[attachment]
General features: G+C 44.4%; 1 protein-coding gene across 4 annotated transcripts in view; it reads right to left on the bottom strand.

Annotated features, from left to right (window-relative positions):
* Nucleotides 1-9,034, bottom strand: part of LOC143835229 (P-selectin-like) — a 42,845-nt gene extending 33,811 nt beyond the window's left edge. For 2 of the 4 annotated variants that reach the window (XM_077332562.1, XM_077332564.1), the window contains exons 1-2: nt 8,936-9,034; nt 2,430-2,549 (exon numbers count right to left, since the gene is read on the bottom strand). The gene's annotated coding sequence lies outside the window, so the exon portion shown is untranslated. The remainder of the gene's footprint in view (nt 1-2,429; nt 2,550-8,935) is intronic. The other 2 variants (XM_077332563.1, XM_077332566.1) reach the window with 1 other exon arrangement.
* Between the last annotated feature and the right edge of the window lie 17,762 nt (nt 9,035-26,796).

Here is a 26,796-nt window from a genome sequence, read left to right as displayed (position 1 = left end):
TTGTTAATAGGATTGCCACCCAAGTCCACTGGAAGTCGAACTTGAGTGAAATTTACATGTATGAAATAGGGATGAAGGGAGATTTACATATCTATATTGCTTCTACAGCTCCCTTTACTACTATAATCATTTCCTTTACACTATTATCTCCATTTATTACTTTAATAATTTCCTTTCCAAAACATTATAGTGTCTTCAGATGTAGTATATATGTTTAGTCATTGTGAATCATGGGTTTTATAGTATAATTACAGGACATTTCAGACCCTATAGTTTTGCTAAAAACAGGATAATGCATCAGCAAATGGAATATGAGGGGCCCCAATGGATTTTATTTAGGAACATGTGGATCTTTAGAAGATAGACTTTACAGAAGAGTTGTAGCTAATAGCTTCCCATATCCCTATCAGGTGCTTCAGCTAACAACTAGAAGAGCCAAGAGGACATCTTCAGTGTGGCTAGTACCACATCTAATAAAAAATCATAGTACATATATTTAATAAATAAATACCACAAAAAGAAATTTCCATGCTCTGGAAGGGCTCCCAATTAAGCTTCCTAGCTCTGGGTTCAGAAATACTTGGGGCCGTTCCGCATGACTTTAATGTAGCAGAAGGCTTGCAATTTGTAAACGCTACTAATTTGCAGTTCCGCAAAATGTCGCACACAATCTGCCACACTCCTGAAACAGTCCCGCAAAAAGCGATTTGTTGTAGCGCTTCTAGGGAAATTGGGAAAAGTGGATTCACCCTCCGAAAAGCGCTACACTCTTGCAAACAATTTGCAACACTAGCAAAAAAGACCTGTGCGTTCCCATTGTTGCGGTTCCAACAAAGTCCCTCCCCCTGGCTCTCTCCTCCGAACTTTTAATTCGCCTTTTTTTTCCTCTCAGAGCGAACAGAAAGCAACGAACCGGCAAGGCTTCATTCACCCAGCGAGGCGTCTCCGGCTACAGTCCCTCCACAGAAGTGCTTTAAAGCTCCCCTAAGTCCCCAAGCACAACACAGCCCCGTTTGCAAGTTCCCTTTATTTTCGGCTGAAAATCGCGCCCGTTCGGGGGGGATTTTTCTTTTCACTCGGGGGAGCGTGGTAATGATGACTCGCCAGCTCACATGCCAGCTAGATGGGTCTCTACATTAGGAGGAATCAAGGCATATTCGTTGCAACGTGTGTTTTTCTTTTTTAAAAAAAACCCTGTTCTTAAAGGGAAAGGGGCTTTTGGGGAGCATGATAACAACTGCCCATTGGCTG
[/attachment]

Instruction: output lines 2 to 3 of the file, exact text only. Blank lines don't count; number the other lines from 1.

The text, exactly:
Annotated features, from left to right (window-relative positions):
* Nucleotides 1-9,034, bottom strand: part of LOC143835229 (P-selectin-like) — a 42,845-nt gene extending 33,811 nt beyond the window's left edge. For 2 of the 4 annotated variants that reach the window (XM_077332562.1, XM_077332564.1), the window contains exons 1-2: nt 8,936-9,034; nt 2,430-2,549 (exon numbers count right to left, since the gene is read on the bottom strand). The gene's annotated coding sequence lies outside the window, so the exon portion shown is untranslated. The remainder of the gene's footprint in view (nt 1-2,429; nt 2,550-8,935) is intronic. The other 2 variants (XM_077332563.1, XM_077332566.1) reach the window with 1 other exon arrangement.